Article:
Tuesday, June 19, 2012

Sustainability example from Karachi

by Salman Hameed

Karachi is a sprawling mega-city with its fair share of the slums. One of these slums was Orangi. In the 1980's a project was launched by Akhtar Hameed Khan (no relation) to help the residents of Orangi solve their own sanitation problems. This large-scale program, called the Orangi Pilot Project, was creative, ambitious and has largely been quite effective. This week's Nature has an interview with urban architect, Arif Hasan, who worked with the Orangi Project and is now the chair of Pakistan's urbanization task force. Here he sets up the reasoning for the project:
What challenges did Orangi face when you arrived?In 1980, the lanes of Orangi, a katchi abadi or informal settlement housing a million people, were running with waste water and sewage, and infant mortality was 128 in 1,000. The conditions stymied development: school attendance was down and trade difficult to establish. The psychological effects, too, were severe, sapping the will for change. The lanes couldn't be used as public space and quarrels over sanitation issues were frequent. The wastewater also damaged house foundations and triggered unhealthy rising damp.  
How did you become involved?That year, the social scientist Akhtar Hameed Khan set up the Orangi Pilot Project [OPP] to understand local problems and develop models to overcome the constraints governments face in upgrading informal settlements. Khan encouraged people to build and pay for their own underground sewage system, at a cost of around US$30 a household. A year later, he needed an architect. That was me. 
How did you help?I proposed cheap, simple, local solutions: concrete-curing methods, casting cheap steel-shuttering manhole covers in situ, site-appropriate tools such as manual compactors, and surveys and maps. I also developed rules of thumb for gradients, manhole and pipe sizes, survey procedures and inexpensive one-chamber septic tanks. These designs and methods, which challenged conventional engineering standards, have stood the test of time. They also reduced costs by more than 40%.
And these steps had a broad impact:
How did sanitation transform public health?By 2000, some 85% of Orangi had self-laid, self-financed sewer lines. The lanes are clean: children play in them, women sit and talk. Health indicators have improved, and by 1993 infant mortality had fallen to 37 in 1,000. 
What are the social and economic changes?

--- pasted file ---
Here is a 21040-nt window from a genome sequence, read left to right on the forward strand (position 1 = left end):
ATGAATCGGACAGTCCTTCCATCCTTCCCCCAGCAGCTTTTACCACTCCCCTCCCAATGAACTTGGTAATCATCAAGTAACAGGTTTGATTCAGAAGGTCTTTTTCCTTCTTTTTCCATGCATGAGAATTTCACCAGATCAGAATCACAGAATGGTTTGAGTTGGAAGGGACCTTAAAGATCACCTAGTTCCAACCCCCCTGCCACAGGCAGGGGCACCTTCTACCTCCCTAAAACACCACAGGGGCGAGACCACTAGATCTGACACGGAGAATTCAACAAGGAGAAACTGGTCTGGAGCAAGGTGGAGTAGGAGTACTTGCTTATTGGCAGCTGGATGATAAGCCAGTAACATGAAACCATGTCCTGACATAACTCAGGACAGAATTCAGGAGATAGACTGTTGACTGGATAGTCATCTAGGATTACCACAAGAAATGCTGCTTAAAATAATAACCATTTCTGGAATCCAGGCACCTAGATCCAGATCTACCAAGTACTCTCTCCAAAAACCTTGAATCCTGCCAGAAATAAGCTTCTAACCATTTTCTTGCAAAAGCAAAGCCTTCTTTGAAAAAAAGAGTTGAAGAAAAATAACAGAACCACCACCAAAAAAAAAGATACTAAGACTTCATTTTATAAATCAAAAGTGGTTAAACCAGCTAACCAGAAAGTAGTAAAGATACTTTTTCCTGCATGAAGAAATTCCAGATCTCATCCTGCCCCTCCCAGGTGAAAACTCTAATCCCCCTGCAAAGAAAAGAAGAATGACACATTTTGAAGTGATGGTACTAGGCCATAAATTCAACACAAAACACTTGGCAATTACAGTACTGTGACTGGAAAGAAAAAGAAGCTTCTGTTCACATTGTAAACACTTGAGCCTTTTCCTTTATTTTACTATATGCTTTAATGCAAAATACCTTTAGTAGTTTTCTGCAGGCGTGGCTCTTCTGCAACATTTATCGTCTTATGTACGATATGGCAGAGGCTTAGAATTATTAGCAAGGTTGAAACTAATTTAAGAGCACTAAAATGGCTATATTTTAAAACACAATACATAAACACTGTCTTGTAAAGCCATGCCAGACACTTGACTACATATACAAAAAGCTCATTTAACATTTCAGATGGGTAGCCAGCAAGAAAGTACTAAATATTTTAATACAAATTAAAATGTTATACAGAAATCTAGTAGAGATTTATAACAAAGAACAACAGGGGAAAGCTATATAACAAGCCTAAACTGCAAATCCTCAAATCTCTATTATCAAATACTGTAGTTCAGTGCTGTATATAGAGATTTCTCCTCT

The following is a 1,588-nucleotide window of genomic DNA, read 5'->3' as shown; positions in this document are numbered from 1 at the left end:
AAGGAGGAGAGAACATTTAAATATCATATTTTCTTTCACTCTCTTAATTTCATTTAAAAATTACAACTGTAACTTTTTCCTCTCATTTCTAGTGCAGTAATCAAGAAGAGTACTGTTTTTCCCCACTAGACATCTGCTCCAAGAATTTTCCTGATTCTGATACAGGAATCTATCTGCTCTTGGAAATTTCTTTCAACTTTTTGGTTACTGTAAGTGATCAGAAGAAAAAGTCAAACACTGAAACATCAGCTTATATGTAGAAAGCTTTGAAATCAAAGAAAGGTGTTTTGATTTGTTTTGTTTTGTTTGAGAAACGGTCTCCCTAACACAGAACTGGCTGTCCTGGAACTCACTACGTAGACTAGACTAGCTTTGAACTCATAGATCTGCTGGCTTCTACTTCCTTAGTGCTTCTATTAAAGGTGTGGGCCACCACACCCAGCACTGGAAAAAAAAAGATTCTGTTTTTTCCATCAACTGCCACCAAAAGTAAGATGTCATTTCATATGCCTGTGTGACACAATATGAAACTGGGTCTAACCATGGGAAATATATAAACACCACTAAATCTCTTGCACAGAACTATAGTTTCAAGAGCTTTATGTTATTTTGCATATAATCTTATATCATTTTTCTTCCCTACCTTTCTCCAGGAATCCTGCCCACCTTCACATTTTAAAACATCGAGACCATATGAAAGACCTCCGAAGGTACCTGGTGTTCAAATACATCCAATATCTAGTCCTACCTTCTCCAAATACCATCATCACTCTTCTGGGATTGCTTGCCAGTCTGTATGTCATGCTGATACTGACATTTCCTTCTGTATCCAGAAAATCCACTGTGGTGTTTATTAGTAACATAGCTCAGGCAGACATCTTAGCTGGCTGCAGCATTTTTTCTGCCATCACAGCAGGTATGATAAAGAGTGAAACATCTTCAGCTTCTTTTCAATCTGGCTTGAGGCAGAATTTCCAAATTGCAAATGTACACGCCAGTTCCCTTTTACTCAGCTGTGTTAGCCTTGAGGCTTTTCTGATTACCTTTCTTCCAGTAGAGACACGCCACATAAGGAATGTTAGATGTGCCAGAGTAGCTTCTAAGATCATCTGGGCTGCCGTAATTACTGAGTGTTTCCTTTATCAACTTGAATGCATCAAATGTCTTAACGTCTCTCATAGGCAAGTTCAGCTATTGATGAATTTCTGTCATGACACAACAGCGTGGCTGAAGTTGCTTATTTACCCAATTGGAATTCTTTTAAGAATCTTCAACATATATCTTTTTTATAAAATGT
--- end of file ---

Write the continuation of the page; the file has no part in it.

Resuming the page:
Literacy rates there are now among the highest in Pakistan. Socially and economically, Orangi is much more connected to the rest of Karachi in diverse ways. Many people are white-collar workers; a substantial minority are professionals; women and entrepreneurs work in and service formal-sector industry.
Orangi a model for other cities?As an outgrowth of the process of building sanitation communally, residents became community activists and got involved in OPP-supported health, education, housing and micro-credit programmes. The architects and technicians who helped to initiate the project now run it, and have expanded it to cities and settlements all over Pakistan, often in collaboration with local governments and planning agencies. The OPP's philosophy has had a major impact on the attitudes of professionals, academic institutions, government officials and international non-governmental organizations and agencies working in Pakistan.
This is fantastic! Towards the end of the interview he mentions that 92% of the architecture and planning students at the University of Karachi are women - which is incredible:
How has architecture in Karachi changed?When I began my practice in 1968, an architect designed for the state, or for the rich. Today, clients vary hugely. This new architectural world belongs to women, who make up 92% of the architecture and planning students at the University of Karachi. In many ways, the role of the architect is immense compared to before.
Full article here (but will need subscription to access it).


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